Both reflection and refraction are processes where absorption and re-emission of electromagnetic waves occur, but they differ in the direction of re-emission. What factor particularly decides the direction of re-emission?


1 Answer 1


First, some objects do both reflection and refraction.

Refraction is when light gets deflected when passing through the interface between two mediums of varying density. This happens with glass or air or water too. In this case the wavefront enters the new medium.

Now reflection is the change of direction of the wavefront at the interface between two mediums, when the angle changes in the opposite direction or close to that. In this case the wavefront does not enter the new medium.

Both cases are more elastic scattering. Where you say absorption-reemission, that is not true for most cases of refraction and reflection.

Your question whether the angle will be so that the wavefront will or will not enter the new medium is based on the molecular structure of the new medium. And in some cases, both happen at the same time. Some part of the wavefront will be reflected and some will be refracted.

But at the QM level, it is always the interaction between the photons and the atoms of the new medium that decide, so the molecular structure of the new medium.

  • $\begingroup$ Can you explain me at the QM level? $\endgroup$
    – user197535
    Commented Jun 6, 2018 at 4:08
  • $\begingroup$ " The reflection could be viewed as a two step process. The incident wave causes the electrons in the silver to vibrate like in an antenna. Though by vibrating they also emit the same light. So it's the electrons at the surface of the silver that reflect the incoming wave. As you mentioned the wave is part electric and part magnetic, but these cannot be taken apart since they are each others cause and effect: without one the other wouldn't be there either, and therefore it must reflect both parts. $\endgroup$ Commented Jun 6, 2018 at 5:04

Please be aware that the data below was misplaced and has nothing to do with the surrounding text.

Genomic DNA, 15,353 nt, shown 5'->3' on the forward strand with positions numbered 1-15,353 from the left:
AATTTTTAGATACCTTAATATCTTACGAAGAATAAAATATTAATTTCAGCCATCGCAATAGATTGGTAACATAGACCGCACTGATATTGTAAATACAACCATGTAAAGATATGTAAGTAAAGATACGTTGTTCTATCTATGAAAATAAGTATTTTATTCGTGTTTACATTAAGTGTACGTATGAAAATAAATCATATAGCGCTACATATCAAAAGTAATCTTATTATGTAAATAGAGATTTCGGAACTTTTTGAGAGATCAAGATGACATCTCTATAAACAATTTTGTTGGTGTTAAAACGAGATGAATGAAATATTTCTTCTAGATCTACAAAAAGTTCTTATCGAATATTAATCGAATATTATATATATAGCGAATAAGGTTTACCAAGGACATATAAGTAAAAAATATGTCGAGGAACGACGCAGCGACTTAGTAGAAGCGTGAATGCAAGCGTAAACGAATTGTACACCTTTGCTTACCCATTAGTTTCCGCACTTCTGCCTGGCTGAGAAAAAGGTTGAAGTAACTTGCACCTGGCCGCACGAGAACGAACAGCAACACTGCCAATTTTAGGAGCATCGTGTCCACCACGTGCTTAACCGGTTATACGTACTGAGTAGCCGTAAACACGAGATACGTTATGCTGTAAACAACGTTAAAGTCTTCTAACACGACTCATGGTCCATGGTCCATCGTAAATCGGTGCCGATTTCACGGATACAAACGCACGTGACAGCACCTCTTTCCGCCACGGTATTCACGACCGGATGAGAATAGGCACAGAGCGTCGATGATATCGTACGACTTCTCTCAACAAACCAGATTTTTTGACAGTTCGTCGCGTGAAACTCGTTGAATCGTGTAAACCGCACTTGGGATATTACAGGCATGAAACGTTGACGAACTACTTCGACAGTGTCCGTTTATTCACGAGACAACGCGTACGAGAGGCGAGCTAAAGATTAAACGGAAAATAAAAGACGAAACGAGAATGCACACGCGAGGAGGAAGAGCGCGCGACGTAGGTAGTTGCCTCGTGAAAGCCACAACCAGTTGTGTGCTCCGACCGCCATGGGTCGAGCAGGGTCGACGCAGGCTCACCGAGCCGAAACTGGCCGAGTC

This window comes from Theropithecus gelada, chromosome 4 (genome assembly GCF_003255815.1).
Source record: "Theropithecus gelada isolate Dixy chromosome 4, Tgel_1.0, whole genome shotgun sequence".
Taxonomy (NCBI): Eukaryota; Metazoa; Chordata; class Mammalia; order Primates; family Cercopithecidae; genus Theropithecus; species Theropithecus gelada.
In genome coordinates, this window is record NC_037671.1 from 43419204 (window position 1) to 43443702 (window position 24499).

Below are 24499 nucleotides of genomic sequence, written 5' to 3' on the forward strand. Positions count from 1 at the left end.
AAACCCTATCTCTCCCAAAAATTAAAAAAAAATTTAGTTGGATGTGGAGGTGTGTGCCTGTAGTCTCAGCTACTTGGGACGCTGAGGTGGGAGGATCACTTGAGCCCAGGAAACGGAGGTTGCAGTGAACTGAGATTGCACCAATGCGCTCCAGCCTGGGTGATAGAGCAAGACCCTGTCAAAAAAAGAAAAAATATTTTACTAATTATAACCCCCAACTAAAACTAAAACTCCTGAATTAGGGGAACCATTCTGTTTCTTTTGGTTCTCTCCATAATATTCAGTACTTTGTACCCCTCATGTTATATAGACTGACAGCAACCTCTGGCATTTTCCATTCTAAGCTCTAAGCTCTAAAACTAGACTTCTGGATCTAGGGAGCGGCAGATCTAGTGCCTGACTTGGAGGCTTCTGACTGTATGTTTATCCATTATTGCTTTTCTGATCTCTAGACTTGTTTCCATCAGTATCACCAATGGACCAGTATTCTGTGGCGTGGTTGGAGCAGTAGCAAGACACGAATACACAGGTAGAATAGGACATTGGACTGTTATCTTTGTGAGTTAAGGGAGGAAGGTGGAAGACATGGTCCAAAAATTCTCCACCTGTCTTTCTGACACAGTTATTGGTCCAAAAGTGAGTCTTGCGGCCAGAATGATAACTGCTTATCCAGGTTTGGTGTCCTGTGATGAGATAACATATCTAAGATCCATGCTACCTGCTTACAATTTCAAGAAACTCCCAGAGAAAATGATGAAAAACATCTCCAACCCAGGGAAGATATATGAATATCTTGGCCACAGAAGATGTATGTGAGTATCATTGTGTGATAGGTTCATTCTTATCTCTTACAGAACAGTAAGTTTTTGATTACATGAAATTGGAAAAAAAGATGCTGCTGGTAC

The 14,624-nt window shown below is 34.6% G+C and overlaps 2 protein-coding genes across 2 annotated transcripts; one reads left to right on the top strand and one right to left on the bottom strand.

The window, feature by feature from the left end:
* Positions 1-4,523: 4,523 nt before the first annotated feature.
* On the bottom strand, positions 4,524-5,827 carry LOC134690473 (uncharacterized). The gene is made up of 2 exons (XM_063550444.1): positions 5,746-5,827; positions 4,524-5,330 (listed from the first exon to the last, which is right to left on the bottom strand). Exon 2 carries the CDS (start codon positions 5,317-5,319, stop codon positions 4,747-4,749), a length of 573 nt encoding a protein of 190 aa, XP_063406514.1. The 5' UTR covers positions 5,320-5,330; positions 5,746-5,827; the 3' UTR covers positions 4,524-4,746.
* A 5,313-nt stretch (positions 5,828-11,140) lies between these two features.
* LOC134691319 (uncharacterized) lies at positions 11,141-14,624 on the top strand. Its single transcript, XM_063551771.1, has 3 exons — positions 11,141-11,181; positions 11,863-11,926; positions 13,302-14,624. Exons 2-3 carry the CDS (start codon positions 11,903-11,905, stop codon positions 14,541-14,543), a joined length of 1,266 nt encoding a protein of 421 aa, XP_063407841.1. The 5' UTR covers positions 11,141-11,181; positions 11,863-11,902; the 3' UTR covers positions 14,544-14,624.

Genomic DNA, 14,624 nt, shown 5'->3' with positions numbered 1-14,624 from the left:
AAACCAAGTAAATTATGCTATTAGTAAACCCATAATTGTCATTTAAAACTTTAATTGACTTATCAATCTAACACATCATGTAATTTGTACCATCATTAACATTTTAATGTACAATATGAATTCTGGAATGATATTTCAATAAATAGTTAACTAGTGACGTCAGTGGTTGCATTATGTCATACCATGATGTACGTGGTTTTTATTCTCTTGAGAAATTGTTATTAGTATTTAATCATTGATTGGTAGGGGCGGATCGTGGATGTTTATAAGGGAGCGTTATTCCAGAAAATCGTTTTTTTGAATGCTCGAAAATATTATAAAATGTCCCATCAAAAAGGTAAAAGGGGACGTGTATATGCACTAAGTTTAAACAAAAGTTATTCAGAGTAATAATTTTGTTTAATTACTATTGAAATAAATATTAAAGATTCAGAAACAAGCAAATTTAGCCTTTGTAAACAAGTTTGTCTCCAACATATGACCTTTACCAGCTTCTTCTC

• $\begingroup$ That silver (and all metals) don't distort is due to the fact that they are also very good conductors. This prevents the electromagnetic waves from entering the object. The boundary conditions which must hold (from being an conductor) result in the perfect reflection and that the resulting angle is equal to the incident angle. $\endgroup$ Commented Jun 6, 2018 at 5:05
  • $\begingroup$ Similar boundary conditions are there for non-conducting materials like plastic and glass. These similar conditions result in reflection of glass and the shine/reflection on other smooth surfaces (though there can be other causes too). Also Snell's law would follow from these boundary conditions. $\endgroup$ Commented Jun 6, 2018 at 5:05
  • $\begingroup$ In contrast to conducting materials it is possible for electromagnetic waves to enter non-conducting objects. As a consequence part of the incoming wave is transmitted into the material. The propagation or dampening of the wave through the material is largely dependent on the properties of the material. Some materials like glass hardly dampen the wave and you can see through them, while others like most plastics dampen them and thus are opaque. " $\endgroup$ Commented Jun 6, 2018 at 5:05

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